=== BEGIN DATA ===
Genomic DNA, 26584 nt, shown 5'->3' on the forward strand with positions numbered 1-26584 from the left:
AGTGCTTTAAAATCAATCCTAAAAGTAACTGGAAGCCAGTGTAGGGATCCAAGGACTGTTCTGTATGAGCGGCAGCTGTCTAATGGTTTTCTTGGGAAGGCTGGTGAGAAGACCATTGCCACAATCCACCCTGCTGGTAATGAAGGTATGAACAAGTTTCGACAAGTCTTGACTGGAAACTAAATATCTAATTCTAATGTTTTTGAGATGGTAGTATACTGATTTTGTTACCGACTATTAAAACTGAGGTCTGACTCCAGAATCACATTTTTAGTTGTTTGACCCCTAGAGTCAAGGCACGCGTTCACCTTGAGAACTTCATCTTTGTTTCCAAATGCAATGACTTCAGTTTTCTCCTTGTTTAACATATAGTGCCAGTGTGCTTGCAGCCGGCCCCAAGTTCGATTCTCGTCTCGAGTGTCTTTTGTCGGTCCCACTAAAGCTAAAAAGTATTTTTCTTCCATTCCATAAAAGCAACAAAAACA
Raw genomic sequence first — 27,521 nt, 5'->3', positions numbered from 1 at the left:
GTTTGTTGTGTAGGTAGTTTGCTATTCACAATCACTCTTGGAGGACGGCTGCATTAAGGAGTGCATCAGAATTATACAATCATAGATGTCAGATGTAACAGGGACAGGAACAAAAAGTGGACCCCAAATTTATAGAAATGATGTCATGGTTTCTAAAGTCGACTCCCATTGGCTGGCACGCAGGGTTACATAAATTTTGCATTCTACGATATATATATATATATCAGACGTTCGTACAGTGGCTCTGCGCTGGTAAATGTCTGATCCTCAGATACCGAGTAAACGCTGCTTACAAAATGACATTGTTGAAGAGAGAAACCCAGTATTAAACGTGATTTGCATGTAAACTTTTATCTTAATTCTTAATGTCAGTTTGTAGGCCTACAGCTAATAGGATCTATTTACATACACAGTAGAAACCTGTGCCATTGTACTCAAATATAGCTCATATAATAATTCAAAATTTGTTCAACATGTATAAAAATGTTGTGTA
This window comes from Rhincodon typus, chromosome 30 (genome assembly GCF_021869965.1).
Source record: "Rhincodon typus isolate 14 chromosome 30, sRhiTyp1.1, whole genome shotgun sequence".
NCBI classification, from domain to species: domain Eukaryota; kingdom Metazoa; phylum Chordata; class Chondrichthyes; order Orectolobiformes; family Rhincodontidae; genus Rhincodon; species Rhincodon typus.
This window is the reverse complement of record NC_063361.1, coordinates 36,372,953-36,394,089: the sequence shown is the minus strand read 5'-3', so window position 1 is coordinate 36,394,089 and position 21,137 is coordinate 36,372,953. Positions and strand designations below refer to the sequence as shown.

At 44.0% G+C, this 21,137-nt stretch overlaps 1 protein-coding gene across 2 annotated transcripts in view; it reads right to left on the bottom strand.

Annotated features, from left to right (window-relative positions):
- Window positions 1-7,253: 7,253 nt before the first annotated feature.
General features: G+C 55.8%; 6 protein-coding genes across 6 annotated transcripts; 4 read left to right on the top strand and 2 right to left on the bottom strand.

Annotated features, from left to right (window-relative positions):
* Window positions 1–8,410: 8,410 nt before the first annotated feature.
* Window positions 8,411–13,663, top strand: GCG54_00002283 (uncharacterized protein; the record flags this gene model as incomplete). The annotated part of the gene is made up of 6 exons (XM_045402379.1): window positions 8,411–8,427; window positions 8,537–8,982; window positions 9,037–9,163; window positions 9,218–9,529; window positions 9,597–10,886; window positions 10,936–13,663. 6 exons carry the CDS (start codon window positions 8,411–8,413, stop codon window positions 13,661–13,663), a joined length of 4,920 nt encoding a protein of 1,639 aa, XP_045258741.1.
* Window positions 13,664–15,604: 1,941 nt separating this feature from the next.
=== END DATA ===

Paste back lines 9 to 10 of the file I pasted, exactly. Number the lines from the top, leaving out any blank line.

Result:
At 44.0% G+C, this 21,137-nt stretch overlaps 1 protein-coding gene across 2 annotated transcripts in view; it reads right to left on the bottom strand.

Annotated features, from left to right (window-relative positions):